Social allocation processes in schools have recently attracted interest in the status-attainment literature, particularly in studies of the effects of high school tracking. However, although studies of tracking have often taken students' reports as indicators of their track placements, some case studies have suggested that students may not understand or correctly perceive their track placements. Using data from the National Longitudinal Survey, the present study compares the effects of tracking in two versions of a status-attainment model, one using students' track perceptions and the other using their actual tracks (taken from school records), and then combines the two in a single model. This study finds that students often misperceive their tracks and that students' track perceptions significantly underestimate tracking's relationship with important antecedents and outcomes. In particular, it finds that tracking has an important influence on students' college attendance after controlling for students' plans, but track perceptions do not. This suggests that although tracking frustrates many students' plans to attend college, students' incorrect perceptions of their track placements make them less able to anticipate that this will happen. The methodological implications of this analysis for tracking research are considered, and some speculations are offered about how track misperceptions may originate and how they may influence the operation and stability of track systems.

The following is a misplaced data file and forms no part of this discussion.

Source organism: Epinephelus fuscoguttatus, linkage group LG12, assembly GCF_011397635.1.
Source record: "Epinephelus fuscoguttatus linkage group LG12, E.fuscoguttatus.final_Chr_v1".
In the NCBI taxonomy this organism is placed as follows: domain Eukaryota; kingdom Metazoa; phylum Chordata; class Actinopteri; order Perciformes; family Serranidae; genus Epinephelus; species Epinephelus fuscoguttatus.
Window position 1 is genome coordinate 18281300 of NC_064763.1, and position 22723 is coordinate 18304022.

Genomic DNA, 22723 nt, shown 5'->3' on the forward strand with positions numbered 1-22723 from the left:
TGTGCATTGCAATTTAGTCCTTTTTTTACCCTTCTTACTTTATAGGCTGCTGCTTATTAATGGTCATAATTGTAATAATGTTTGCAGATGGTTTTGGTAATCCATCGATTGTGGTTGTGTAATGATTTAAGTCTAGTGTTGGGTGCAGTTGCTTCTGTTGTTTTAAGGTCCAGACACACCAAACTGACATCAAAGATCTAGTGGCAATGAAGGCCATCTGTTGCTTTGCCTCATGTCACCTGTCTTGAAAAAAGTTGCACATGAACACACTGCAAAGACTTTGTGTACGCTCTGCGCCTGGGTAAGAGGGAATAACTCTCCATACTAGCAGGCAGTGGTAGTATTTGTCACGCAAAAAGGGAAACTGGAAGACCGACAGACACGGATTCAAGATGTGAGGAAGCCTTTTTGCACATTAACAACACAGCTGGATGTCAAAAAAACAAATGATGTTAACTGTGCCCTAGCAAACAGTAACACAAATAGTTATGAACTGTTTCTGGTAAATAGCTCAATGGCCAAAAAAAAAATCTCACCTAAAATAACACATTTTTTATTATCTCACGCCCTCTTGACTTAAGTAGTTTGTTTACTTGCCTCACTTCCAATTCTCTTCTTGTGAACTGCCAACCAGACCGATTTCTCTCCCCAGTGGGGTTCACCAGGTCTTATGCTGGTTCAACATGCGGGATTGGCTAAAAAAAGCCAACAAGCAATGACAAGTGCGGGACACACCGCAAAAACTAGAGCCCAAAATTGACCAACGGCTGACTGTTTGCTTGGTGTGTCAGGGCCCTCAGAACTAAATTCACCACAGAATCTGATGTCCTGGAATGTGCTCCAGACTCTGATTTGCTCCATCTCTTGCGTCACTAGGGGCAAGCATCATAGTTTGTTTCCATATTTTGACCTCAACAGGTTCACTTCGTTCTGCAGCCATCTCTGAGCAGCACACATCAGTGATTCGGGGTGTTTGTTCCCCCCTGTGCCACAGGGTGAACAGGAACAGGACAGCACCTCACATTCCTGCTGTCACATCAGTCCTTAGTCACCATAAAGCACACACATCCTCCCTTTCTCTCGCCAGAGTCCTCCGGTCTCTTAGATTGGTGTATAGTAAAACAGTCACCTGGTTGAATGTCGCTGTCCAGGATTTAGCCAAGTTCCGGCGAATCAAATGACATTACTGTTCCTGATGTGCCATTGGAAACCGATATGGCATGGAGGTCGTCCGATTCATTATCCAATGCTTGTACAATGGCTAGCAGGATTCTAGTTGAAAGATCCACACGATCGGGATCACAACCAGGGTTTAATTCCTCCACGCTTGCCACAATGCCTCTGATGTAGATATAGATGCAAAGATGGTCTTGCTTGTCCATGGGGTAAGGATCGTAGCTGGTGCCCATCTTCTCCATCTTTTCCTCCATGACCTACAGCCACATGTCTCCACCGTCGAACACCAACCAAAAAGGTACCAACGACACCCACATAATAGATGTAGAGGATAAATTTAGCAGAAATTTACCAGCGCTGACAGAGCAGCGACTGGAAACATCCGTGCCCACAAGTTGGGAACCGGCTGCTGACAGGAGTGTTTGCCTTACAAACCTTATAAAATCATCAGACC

|Journal||Sociology of Education|
|State||Published - Apr 1980|